The Psychology of Interpersonal Relationships

The Psychology of Interpersonal Relationships

The Psychology of Interpersonal Relationships

The Psychology of Interpersonal Relationships

Synopsis

This textbook provides an integrated and organized foundation for students seeking a brief but comprehensive introduction to the field of relationship science. It emphasizes the relationship field's intellectual themes, roots, and milestones; discusses its key constructs and their conceptualizations; describes its methodologies and classic studies; and, most important, presents the theories that have guided relationship scholars and produced the field's major research themes.

Excerpt

Just a little over two decades ago, at a conference addressed to interpersonal relationship phenomena, our host related to some of us that he had submitted a course proposal to the dean of his college suggesting that the psychology department offer a relationships course. His proposal was summarily rejected. At that time, his dean was not the only one who viewed the study of interpersonal relationships as fragmented empirically, immature conceptually, uncohesive theoretically, and lacking in the methodological rigor that characterized established lines of inquiry. Many, both inside and outside of psychology, believed the relationship field to have the potential to yield only an inchoate collection of “interesting” findings and “how to” advice to college students about their romantic relationships. Even within social psychology, the study of interpersonal relationships was regarded as teetering dangerously on the brink of the outer edge of “soft psychology.”

Today, no major research university can afford not to have a relationship course in its psychology curriculum. Scholars in virtually all of the traditional areas of psychological inquiry have come to recognize that human behavior and development take place in the context of relationships with other people, and thus, in order to accomplish psychology’s aim of understanding and predicting human behavior, it is necessary to incorporate the relationship context into psychological theory and research. “Contextualism” is in ascendance in psychology, and no context is more omnipresent and omnipotent than the relationships in which people are embedded from the time they are born to the time they die. The growing recognition of the critical role that relationships play in human behavior and development is partly due to the fact that the relationship field has confronted and successfully overcome many of its conceptual and methodological obstacles and currently is drawing on and contributing to virtually all areas of psychology—including clinical, counseling, educational, industrial and organizational, developmental, and social and personality psychology, as well as behavior genetics, cognitive and affective neuroscience, and psychoimmunology, to name just a few.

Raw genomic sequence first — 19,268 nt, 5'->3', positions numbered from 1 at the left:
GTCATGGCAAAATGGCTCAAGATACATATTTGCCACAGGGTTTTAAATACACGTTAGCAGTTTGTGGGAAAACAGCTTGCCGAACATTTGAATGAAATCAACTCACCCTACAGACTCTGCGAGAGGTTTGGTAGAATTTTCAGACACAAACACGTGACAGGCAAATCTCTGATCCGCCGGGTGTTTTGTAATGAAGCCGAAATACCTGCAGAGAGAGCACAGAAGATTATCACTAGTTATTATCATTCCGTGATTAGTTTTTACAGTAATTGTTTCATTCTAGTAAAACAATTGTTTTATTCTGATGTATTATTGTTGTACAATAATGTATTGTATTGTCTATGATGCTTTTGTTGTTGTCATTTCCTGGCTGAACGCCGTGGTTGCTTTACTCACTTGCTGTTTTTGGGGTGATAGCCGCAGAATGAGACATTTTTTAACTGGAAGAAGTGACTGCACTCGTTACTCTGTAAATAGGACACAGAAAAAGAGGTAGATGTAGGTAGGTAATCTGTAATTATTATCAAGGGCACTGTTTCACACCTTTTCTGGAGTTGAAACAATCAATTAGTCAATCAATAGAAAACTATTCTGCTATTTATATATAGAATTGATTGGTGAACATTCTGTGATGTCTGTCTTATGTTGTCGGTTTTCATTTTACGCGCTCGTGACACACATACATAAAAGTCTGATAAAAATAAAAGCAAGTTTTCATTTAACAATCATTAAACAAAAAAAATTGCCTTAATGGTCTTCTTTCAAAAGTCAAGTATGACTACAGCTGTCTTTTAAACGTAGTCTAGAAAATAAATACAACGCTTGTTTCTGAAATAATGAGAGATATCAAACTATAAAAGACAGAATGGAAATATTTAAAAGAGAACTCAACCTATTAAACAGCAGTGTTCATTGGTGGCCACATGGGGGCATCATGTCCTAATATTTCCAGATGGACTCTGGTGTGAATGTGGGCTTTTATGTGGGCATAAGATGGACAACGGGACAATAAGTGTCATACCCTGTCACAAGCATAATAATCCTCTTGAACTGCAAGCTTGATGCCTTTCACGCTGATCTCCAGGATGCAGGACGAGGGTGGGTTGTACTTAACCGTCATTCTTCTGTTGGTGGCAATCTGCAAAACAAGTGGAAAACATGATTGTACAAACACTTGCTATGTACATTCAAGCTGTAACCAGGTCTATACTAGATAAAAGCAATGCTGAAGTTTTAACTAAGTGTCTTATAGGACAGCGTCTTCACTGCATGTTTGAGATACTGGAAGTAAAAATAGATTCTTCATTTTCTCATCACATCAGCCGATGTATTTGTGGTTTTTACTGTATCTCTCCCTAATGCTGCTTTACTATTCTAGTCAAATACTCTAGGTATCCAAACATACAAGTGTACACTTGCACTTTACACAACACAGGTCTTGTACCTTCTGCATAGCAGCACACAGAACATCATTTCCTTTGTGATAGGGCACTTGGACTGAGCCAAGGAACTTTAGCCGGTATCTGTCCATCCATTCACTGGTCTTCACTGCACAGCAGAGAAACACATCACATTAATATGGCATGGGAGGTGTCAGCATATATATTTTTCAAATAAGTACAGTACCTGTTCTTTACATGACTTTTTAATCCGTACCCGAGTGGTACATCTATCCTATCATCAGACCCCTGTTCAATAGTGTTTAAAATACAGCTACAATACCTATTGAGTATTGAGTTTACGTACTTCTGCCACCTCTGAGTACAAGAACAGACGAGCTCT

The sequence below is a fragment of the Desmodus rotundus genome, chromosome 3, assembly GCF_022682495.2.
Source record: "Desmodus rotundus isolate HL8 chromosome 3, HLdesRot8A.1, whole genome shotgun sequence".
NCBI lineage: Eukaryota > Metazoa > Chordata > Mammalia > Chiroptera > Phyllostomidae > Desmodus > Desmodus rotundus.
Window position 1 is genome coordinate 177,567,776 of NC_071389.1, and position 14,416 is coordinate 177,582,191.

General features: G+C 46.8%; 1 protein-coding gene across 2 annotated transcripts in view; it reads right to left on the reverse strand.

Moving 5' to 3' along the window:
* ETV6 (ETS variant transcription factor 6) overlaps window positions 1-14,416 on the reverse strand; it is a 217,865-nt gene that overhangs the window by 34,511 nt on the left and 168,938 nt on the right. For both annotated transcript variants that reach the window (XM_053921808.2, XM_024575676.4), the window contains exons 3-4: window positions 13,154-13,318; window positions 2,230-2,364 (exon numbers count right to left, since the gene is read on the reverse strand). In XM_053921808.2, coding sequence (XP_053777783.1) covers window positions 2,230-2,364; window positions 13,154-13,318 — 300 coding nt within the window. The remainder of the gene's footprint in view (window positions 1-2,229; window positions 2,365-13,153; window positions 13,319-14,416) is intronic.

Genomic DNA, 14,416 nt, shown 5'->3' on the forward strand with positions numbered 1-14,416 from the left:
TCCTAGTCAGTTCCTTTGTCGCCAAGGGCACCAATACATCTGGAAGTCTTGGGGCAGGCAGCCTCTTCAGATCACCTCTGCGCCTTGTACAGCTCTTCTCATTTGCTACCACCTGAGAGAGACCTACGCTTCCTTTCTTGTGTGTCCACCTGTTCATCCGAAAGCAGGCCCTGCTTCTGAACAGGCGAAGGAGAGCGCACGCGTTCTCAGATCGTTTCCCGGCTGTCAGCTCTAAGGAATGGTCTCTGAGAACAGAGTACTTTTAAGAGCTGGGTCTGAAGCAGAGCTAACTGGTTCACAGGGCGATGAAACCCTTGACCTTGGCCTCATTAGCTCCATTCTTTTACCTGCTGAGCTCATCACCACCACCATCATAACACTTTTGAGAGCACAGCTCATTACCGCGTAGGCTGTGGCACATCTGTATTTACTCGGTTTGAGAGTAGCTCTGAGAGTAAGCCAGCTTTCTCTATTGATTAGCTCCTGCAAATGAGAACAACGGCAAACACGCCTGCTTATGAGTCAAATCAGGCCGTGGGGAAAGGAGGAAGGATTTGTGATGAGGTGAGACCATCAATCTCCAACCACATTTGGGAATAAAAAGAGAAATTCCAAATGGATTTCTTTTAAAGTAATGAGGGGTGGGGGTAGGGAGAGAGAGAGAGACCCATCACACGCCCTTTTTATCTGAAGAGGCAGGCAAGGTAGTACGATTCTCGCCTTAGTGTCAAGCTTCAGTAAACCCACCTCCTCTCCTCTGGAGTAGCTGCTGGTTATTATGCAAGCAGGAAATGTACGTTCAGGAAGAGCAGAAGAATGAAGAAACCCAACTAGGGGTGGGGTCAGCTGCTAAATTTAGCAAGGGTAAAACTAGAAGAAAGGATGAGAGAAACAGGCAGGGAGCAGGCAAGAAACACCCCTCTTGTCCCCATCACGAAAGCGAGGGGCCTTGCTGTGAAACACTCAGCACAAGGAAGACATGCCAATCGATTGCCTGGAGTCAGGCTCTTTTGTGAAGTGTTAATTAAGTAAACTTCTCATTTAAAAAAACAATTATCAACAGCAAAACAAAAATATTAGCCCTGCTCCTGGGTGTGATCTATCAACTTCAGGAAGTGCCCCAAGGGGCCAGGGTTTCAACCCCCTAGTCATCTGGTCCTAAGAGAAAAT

As a consequence, increasing numbers of upper-division undergraduate and graduate students in psychology and many of the other social, behavioral, biological, and health sciences are seeking a brief but comprehensive introduction to the field that will inform their own specialized pursuits within psychology and other disciplines. This textbook is intended to provide an integrated and organized foundation for such students. It emphasizes the relationship field’s intellectual themes, roots, and milestones; discusses its key constructs and their conceptualizations; describes its methodologies and classic studies; and, most important, presents the theories that have guided relationship scholars and produced the field’s major research themes. This text is intended to reflect the fact that relationship science has proved to be an intellectually cohesive and cumulative endeavor, one with vast potential to advance progress in most areas of psychological inquiry as well as many other disciplines.

Although relationship science is multidisciplinary, this text is titled The Psychology of Interpersonal Relationships for a number of reasons: Psychology has been and continues to be a major contributor to the field; psychology is likely to be the major beneficiary of the advancement of relationship science; the authors are psychologists; and, finally, most relationship courses at present are taught within academic departments of . . .

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